interstate and international order; 3) simplification of the judicial task; 4) advancement of the forum's governmental interest; and 5) application of the better rule of law. Id. Arkansas courts will still consider the doctrine of lex loci delicti in their determination along with the five choice influencing factors. See id. at 847. According to the doctrine of lex loci delicti, the law of the place where the accident took place is the proper choice of law. Id. at 846. Therefore, this Court will look to both the doctrine of lex loci deliciti and the choice influencing factors to determine the appropriate law to apply. Applying the five choice influencing factors and the doctrine of lex loci delicti, Mexico law should govern the dispute. Mexico has an interest in applying its laws to protect its citizens, especially from an accident that took place within its borders. Even though the tire is manufactured in Arkansas, the design and principal place of business of the Defendant is located out of this state, so applying Arkansas law would not advance its governmental interest in a significant way, and therefore its laws should not control. In trying to maintain international order it seems proper for Mexico to use its courts and laws to decide a dispute that involves its citizens from an accident that took place within its borders. It is likely that Mexican law will govern the dispute, but the fourth public interest factor leads this Court against having to make any difficult choice of law decisions, especially those involving foreign law. Therefore, the third and fourth public interests factors favor dismissal because a Mexican court should resolve disputes that involve Mexican law. The fifth public interests factor strongly favors dismissal because Arkansas citizens should not be burdened in deciding a case that took place in Mexico and involves Mexican plaintiffs. Plaintiff is correct in stating that Defendant manufactures some of its tires in 10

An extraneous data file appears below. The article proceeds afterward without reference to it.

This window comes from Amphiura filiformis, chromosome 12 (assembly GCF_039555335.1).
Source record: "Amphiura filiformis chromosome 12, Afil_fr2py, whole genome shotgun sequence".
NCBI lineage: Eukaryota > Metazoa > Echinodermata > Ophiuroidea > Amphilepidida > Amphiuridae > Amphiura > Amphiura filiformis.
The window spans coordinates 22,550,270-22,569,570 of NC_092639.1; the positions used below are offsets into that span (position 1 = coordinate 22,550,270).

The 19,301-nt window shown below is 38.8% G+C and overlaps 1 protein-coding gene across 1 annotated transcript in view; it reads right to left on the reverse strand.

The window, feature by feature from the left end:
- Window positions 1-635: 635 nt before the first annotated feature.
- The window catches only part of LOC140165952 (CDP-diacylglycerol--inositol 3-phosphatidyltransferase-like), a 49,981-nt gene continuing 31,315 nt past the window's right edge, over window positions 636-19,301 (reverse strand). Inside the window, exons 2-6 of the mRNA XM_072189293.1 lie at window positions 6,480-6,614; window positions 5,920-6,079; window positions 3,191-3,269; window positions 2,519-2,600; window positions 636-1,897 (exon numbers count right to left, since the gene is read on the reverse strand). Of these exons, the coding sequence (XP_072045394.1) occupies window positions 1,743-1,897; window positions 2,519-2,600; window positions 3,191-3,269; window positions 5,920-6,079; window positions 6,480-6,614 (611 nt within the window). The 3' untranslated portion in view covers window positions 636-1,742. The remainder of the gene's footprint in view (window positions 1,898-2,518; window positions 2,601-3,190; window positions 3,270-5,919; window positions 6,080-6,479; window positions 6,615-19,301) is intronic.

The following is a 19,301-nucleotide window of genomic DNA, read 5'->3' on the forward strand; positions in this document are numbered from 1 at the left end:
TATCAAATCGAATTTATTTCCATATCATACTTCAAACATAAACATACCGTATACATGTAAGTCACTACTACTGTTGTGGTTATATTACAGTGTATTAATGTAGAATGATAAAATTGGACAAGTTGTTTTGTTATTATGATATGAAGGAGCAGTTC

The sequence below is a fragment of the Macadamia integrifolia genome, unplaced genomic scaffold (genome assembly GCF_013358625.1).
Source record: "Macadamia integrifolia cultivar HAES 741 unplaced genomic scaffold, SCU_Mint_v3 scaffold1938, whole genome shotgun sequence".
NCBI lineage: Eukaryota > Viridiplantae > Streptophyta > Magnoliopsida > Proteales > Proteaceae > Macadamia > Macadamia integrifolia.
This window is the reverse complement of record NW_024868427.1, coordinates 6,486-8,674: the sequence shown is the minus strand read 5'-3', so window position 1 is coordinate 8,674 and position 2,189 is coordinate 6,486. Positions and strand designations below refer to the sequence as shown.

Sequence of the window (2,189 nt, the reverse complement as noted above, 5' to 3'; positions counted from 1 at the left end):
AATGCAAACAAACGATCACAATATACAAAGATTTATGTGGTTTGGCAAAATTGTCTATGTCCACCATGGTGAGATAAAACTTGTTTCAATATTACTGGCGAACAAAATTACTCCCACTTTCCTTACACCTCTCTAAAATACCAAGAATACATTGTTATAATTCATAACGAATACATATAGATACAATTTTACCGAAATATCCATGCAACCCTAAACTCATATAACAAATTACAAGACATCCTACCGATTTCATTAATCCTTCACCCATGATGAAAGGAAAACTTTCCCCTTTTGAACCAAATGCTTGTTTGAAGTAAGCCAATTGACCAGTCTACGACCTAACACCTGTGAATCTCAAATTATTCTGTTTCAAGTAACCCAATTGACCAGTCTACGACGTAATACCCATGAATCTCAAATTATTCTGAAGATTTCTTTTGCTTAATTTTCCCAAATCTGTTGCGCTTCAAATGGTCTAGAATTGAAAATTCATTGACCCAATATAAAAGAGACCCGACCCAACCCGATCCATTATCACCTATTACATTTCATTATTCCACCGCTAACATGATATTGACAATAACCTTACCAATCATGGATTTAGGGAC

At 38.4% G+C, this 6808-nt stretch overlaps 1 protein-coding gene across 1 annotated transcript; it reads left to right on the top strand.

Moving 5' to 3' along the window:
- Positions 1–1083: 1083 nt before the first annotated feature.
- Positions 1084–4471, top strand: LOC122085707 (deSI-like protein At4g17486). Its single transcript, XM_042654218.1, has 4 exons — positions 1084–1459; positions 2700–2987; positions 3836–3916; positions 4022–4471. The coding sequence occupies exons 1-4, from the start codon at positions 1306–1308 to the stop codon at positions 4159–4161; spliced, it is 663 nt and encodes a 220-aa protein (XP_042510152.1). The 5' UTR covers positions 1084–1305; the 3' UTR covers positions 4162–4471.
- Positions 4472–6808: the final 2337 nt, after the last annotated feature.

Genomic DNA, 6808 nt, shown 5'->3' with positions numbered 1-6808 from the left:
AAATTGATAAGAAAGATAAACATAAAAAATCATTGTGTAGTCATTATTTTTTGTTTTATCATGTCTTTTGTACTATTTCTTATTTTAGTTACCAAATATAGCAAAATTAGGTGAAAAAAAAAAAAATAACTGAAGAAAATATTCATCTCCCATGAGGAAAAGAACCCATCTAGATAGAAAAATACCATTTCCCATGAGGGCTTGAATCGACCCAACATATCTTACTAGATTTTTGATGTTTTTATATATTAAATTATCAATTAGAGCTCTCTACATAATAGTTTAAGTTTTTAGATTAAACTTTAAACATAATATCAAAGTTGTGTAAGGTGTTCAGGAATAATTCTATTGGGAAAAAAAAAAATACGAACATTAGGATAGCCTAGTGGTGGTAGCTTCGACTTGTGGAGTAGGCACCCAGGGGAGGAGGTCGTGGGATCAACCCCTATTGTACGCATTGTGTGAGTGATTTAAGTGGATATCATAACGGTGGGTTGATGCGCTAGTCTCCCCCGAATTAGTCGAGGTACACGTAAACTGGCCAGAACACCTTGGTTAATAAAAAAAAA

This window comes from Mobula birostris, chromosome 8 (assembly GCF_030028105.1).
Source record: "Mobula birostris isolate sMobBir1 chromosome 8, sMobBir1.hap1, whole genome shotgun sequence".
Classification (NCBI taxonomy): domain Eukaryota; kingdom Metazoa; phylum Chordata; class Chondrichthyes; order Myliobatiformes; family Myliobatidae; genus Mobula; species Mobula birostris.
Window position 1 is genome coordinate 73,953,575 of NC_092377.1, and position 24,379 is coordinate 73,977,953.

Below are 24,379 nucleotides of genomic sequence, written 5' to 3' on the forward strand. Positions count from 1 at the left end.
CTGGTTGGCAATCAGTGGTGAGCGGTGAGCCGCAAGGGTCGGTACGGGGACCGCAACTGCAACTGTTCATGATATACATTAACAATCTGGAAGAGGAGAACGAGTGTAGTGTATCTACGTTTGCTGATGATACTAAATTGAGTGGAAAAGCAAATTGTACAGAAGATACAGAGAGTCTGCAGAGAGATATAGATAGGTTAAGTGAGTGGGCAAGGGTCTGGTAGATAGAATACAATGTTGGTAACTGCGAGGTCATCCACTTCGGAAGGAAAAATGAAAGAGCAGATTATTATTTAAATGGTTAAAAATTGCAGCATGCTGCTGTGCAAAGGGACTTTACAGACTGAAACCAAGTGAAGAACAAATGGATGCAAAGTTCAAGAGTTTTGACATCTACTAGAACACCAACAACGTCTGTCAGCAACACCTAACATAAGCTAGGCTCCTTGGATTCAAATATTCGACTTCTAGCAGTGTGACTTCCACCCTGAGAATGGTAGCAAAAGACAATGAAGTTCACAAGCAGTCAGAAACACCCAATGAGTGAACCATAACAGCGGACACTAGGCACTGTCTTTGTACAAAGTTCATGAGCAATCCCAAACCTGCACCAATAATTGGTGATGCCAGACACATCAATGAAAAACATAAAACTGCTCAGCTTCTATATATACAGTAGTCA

Arkansas, and there has been no dispute that the tire in question was manufactured in Arkansas. However, the case involves Mexican plaintiffs who have no connection to Arkansas, and the accident took place in Mexico, far from the borders of the state. Also, the jurors will have the daunting task of having to decide complex legal issues using Mexican law. Arkansas jurors have a right to make sure that products manufactured in the state are safe. However, this case will overly burden the jurors, because there is only a small connection to the state and the burden on the jury will be great because they will have to decide complex issues using foreign law. Therefore, the fifth public interest factor favors dismissal. CONCLUSION Because this court finds that Mexico is an available and adequate forum, and that both the public and private interest factors weigh in favor of dismissal for Mexico, this Court GRANTS Defendant's motion for dismissal on the grounds of forum non conveniens. IT IS SO ORDERED, this 19th day of November, 2009.
/s/ Harry F. Barnes Hon. Harry F. Barnes United States District Judge